Lewis Hamilton has won his fifth F1 world championship, making him the joint second most successful driver of all time.
The 33-year-old becomes only the third man in history to win five world titles. He matches the haul of the Argentine legend Juan Manuel Fangio and is two behind all-time record holder Michael Schumacher.
Hamilton needed only to finish seventh even if Ferrari's Sebastian Vettel won the race to become champion - but the German could manage only second place behind the dominant Max Verstappen despite a valiant and strong race.
It was a difficult race for the Mercedes driver, who battled tyre problems throughout, but his finishing position just off the podium was more than enough to seal the biggest achievement of an illustrious career.
At the end of the race, Hamilton pushed his car through a series of celebratory "doughnut" spins in the track's stadium section, before waving to the capacity 135,000 crowd.
Hamilton said: "It is a very strange feeling right now. This was won through a lot of hard work through a lot of races. I am so grateful for all the hard work, for everyone who has been a part of it.
"To complete this, when Fangio has done it with Mercedes, it is an incredible moment.
"It was a horrible race. I got a great start and was working my way up and I really don't know what happened after that. I was just trying to hold on and bring the car home."
Vettel broke off from his post-race interview to congratulate Hamilton, as the two men embraced at the conclusion of a titanic battle.
Vettel said: "Well deserved. Congrats to him and his team. They did a superb job all year, we need to stand there and accept that, we would have loved to hang in there a bit longer but that wasn't the case."
The race was a reminder of what might have been for Vettel, as both Hamilton and Mercedes team-mate Valtteri Bottas fell back with excessive tyre wear and his Ferrari moved up with an aggressive strategy to pressure the Red Bulls in the closing laps.
But it was too little too late for Vettel, whose season, once so promising, unravelled in the summer and early autumn with a series of errors from driver and team.
Hamilton and Mercedes were well below the high standards they set for themselves as they won six out of seven races from the German Grand Prix in late July to the Japanese race in early October.
But that run - and the consistent excellence that both pressured Vettel and Ferrari into their mistakes and won races through the highest quality driving and team work - had put Hamilton into a comfortable position.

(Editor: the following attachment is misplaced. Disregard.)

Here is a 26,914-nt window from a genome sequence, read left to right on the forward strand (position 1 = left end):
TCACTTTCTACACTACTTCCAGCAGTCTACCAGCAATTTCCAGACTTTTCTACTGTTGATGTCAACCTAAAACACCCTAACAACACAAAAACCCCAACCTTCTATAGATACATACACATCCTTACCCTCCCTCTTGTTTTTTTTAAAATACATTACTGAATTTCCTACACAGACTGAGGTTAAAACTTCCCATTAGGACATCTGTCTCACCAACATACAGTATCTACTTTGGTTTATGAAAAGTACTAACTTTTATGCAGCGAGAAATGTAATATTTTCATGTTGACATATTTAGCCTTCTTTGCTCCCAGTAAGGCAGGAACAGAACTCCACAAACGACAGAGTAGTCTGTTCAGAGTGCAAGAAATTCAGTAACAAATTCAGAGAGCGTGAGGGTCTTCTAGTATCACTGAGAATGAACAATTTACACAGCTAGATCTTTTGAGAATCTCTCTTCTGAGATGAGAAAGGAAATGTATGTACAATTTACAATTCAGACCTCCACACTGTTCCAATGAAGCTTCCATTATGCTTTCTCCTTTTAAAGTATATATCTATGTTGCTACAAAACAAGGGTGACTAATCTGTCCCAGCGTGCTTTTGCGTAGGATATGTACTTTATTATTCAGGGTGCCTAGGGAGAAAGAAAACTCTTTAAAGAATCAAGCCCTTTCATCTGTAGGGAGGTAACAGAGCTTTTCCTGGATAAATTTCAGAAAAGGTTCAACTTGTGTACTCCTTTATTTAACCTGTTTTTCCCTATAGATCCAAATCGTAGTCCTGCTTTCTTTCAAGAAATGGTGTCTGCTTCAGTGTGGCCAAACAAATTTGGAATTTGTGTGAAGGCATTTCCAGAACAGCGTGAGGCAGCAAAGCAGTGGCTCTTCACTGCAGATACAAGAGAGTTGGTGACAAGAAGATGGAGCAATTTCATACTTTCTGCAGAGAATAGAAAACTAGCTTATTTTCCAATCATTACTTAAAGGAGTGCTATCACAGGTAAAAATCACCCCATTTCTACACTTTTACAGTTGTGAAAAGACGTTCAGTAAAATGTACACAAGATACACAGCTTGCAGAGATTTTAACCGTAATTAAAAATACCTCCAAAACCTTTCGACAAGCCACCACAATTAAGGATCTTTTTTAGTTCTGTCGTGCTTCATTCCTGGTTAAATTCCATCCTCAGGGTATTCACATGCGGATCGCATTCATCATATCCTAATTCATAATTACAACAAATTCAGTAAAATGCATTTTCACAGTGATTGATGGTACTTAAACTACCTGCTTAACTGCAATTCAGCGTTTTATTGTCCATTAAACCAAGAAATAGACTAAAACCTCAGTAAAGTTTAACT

And it was enough to seal the championship despite such a relatively lacklustre race, perhaps their poorest in terms of absolute performance of the entire season.
Hamilton only needed to finish seventh to take the title but drove a strong race after a superb start, which catapulted him to second at the first corner
Hamilton had started the race with hopes of clinching the title with a win, and he did challenge for the lead on the run to the first corner.
But Verstappen muscled him aside, as they left pole-sitter Daniel Ricciardo's Red Bull behind following a poor start, and the Dutchman never looked back.
Verstappen was in control throughout, soon easing away from Hamilton into a comfortable lead as the Mercedes driver began to struggle with tyres.
Behind Verstappen, Hamilton never sounded comfortable, complaining soon after his first pit stop that the tyres he had been fitted with didn't feel good.
As the stint went on, he fell further and further back as Mercedes tried to persuade him to manage his tyres.
Shortly after half-distance, Vettel, who started fourth, had passed Ricciardo for third and then took Hamilton on lap 39, with 32 to go.
Hamilton continued to drop back and on lap 47 he locked a wheel under pressure from Ricciardo and ran wide at Turn One, then pleading with his team that his tyres were finished.
He pitted for fresh ones and rejoined with 24 laps to go on a set of ultra-softs, and backed off to ensure he could get to the end without drama.
As Hamilton was struggling, Vettel was beginning to think of a potential win. He made a second pit stop on lap 47, and when Verstappen stopped again himself a lap later, Vettel was four seconds behind Ricciardo, who was on old tyres, and five seconds behind his team-mate.
Vettel was quickly on Ricciardo's tail, but the Australian appeared to be capable of holding the Ferrari off to the end, until his car failed for the eighth time this season and he retired on lap 62, promoting Ferrari's Kimi Raikkonen to the final podium position.
Ricciardo's retirement caused some nerves at Red Bull, and Verstappen was on the radio pleading with the team to turn his engine down to reduce risks of a failure as much as possible.
But it held on for his second victory of the year in a race that, despite Verstappen's impressive performance, was all about the man who finished fourth.
No contest this - Verstappen was supreme in taking his second win in Mexico in succession, on a weekend he dominated other than being pipped to pole by Ricciardo
Brazil in two weeks' time. Red Bull are expected to slip back into a more normal level of competitiveness. But can Hamilton break a run that has seen him never win a race in a season after clinching the championship before the final event?